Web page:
From our morning routines to our cultural and religious traditions, the COVID-19 pandemic has intensely highlighted our need for rituals. Rituals, understood as “a strategic way of acting in social situations,” are performative activities that follow a prescribed sequence of actions.
Most scholarship understands rituals to be an inversion of regular behaviour that set an action apart from mundane activities.
Not all rituals are religious, but religious studies scholar Catherine M. Bell has explained how almost any ceremony, traditional clothing and various traditions can be considered ritual-like activities. Sometimes such activities reflect a memory of an earlier tradition, such as Thanksgiving dinner. Other times, material items, such as a flag or scriptures, evoke a ritualistic context. Rituals provide connections with the past, belonging to a community and a sense of continuity.
When everything else is changing, engaging with activities that “we have always done” can provide comfort. Rituals have become common in news media as both a casualty and something that has benefited from COVID-19. Many people miss access to their usual rituals due to the pandemic’s disruption of normal routines and traditions.
There is also evidence that some have created new rituals, specifically in the context of their home. One interesting trend that has surfaced during this pandemic is pandemic baking. People have turned to cooking and baking as a means of coping during these trying times.
Rituals of the ordinary
Although ancient Jewish texts frequently refer to illnesses, seldom do the authors mention medical professionals. These texts reflect an ancient world where there were other ways to deal with illnesses. Cooking, even for the ill, can be understood as a ritual-like practice. By exploring food rituals in the context of illness, we will show how traditional and often changeless rituals provide comfort in changing social situations.
Few scholars have considered the routines of ordinary people as a ritual, because they so commonly fall outside of what scholarship has deemed as ritual. Sociologist Susan Starr Sered and anthropologist Barbara Myerhoff have discussed mundane household rituals as reflections of “domestic religion.”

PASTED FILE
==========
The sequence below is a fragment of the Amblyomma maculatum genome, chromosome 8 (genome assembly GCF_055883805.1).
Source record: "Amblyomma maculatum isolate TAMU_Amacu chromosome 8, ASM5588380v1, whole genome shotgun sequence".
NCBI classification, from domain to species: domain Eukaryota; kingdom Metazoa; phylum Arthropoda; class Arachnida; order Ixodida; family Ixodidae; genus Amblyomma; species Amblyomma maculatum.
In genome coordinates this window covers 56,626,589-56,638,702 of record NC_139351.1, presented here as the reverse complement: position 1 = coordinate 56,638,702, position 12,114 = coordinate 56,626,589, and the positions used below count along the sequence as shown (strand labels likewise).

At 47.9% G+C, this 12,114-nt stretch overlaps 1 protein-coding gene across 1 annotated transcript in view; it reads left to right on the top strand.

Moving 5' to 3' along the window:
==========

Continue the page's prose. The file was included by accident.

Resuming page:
Sered, who studied elderly immigrant women in Israel, argues that, within the context of a “male-oriented religion,” women established their own rituals in order to construct “a meaningful religious life.” These include nurturing and feeding their loved ones and taking responsibility for the poor and needy. Sered has termed these activities as “sacralizing,” because it allows people to relate their lives “meaningfully to God.”
Sered demonstrates how food preparation can be a sacred ritual because it makes the intangible aspects of culture and religion tangible. Such a connection is particularly strong in the kashrut, the Jewish system of food laws, which elevates meal preparation from being a daily mundane activity “to a religious ritual par excellence.”
For example, King David’s men feed an Egyptian who has not eaten for three days and the text claims that “his spirit revived.” The author does not only highlight physical well-being in this verse, but the return of his spirit (ruah) which makes him living suggests that food is not simply a means to satisfy a basic human need. It is possible that food was understood in more complex ways.
Feeding the sick as ritual
In some contexts, food may signify a household ritual as a response to sickness. An example of this occurs in the Testament of Job, an early Jewish writing that expands the Biblical Book of Job and envisions Job’s final days. In this narrative, God gives Satan permission to inflict Job’s body with plagues.